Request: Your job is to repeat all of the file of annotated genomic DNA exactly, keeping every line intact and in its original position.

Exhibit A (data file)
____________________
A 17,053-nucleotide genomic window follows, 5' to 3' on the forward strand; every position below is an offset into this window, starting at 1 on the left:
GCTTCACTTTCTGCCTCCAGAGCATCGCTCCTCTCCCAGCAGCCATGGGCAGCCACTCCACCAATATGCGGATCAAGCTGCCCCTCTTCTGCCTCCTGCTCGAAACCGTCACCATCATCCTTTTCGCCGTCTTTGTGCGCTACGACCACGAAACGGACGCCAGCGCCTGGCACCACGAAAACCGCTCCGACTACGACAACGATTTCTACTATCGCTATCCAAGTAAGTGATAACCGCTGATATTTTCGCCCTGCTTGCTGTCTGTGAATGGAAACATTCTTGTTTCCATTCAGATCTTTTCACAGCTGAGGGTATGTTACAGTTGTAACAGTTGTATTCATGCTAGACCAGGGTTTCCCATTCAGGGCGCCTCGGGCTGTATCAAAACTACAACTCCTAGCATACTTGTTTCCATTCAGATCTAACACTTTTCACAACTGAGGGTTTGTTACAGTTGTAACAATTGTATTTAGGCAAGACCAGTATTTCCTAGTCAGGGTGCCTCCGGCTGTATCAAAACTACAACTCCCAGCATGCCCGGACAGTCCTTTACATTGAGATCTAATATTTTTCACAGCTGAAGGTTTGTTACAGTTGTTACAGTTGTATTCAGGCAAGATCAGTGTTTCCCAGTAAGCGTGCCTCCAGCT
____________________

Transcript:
A 17,053-nucleotide genomic window follows, 5' to 3' on the forward strand; every position below is an offset into this window, starting at 1 on the left:
GCTTCACTTTCTGCCTCCAGAGCATCGCTCCTCTCCCAGCAGCCATGGGCAGCCACTCCACCAATATGCGGATCAAGCTGCCCCTCTTCTGCCTCCTGCTCGAAACCGTCACCATCATCCTTTTCGCCGTCTTTGTGCGCTACGACCACGAAACGGACGCCAGCGCCTGGCACCACGAAAACCGCTCCGACTACGACAACGATTTCTACTATCGCTATCCAAGTAAGTGATAACCGCTGATATTTTCGCCCTGCTTGCTGTCTGTGAATGGAAACATTCTTGTTTCCATTCAGATCTTTTCACAGCTGAGGGTATGTTACAGTTGTAACAGTTGTATTCATGCTAGACCAGGGTTTCCCATTCAGGGCGCCTCGGGCTGTATCAAAACTACAACTCCTAGCATACTTGTTTCCATTCAGATCTAACACTTTTCACAACTGAGGGTTTGTTACAGTTGTAACAATTGTATTTAGGCAAGACCAGTATTTCCTAGTCAGGGTGCCTCCGGCTGTATCAAAACTACAACTCCCAGCATGCCCGGACAGTCCTTTACATTGAGATCTAATATTTTTCACAGCTGAAGGTTTGTTACAGTTGTTACAGTTGTATTCAGGCAAGATCAGTGTTTCCCAGTAAGCGTGCCTCCAGCT